The Web has changed the rules for press releases. The thing is, most old-line PR professionals just don't know it yet.
Because the rules for relating with the public have changed so slowly over the past 10 years (since the Web has allowed people to read press releases directly), practitioners who learned based on the old rules have been equally slow to change. In fact, most old-school experts have refused to change altogether.
It is time to step it up and consider the promise that Web 2.0 public relations holds. But be prepared to alter the way you think about press releases.
The Old Days
In the old days, a press release was—shockingly—actually a release to the press. Before the Web, the only reason you issued a press release was to get the media to write about you. Here were "Ye Olde Press Release Rules":
- Nobody saw the actual press release except a handful of reporters and editors.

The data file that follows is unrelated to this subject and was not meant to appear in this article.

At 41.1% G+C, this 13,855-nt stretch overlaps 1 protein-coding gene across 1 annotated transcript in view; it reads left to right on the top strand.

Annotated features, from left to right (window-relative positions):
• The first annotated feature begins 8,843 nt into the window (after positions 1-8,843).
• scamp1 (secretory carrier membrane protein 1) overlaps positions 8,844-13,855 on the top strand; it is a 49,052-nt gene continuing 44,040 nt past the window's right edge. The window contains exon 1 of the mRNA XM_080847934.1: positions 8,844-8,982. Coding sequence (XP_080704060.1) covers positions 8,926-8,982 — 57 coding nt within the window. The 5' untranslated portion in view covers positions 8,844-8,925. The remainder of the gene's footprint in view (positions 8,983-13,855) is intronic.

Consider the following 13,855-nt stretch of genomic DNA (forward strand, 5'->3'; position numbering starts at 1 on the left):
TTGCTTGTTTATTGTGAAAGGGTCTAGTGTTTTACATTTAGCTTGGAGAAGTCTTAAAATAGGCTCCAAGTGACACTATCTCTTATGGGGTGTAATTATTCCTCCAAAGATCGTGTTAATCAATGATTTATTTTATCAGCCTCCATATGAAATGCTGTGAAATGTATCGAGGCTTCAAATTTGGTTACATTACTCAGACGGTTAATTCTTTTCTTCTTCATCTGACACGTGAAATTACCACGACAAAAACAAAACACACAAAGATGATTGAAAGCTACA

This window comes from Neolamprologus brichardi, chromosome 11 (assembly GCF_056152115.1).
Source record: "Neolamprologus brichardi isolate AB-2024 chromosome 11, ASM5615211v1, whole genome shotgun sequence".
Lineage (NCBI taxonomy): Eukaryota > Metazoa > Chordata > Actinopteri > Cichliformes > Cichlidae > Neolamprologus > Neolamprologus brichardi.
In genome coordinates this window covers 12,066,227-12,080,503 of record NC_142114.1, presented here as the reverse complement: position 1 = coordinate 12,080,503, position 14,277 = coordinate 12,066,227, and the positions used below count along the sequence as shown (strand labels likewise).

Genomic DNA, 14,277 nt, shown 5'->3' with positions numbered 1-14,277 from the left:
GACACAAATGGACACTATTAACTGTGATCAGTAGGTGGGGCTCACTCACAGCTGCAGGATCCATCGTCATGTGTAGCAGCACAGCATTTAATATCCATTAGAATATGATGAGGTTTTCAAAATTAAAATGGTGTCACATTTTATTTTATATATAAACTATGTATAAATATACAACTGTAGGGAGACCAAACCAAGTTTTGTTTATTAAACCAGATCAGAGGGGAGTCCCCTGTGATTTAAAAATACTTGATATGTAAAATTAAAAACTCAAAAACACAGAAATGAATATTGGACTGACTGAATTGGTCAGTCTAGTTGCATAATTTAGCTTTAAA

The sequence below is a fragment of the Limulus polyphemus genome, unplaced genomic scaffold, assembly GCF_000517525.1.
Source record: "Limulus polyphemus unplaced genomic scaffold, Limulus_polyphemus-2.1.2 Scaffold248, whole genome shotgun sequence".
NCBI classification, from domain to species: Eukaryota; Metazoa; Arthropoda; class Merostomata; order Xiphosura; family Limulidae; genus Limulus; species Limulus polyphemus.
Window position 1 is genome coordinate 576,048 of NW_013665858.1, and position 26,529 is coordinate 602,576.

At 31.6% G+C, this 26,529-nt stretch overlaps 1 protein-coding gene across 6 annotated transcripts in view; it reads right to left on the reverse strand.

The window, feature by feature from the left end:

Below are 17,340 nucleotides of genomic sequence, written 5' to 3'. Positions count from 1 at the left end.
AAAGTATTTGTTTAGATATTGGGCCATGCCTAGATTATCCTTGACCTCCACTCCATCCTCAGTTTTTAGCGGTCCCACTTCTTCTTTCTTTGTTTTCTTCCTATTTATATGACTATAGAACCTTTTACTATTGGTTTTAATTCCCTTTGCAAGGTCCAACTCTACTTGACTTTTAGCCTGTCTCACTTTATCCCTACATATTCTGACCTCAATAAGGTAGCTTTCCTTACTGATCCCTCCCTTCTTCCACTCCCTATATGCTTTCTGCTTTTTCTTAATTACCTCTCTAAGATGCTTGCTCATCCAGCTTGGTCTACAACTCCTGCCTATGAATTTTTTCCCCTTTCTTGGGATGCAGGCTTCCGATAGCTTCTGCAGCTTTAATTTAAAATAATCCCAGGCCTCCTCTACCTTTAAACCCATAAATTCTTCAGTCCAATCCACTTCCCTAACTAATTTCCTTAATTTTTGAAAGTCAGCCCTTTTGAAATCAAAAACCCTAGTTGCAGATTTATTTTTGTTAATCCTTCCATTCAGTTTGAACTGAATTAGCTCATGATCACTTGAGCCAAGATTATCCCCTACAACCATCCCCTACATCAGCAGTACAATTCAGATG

- You had to have significant news before you were allowed to write a press release.
- A release had to include quotes from third parties, such as customers, analysts and experts.
- The only way your buyers would learn about the press release's content was if the media wrote a story about it.
- The only way to measure the effectiveness of press releases was through "clip books," which collected articles every time the media deigned to pick up your release.
Well, no more. The Web has transformed the rules, and you must transform your releases to make the most of the Web-enabled marketplace of ideas.
Why You Need to Learn the New Rules
Today, savvy marketing professionals use press releases to reach buyers directly. Many marketing and PR people understand that press releases sent over the wires appear in near real time on services like Google News. But very few understand the implication that they must dramatically alter their press-release strategy if they are to maximize the effectiveness of the press release as a channel for directly communicating with consumers.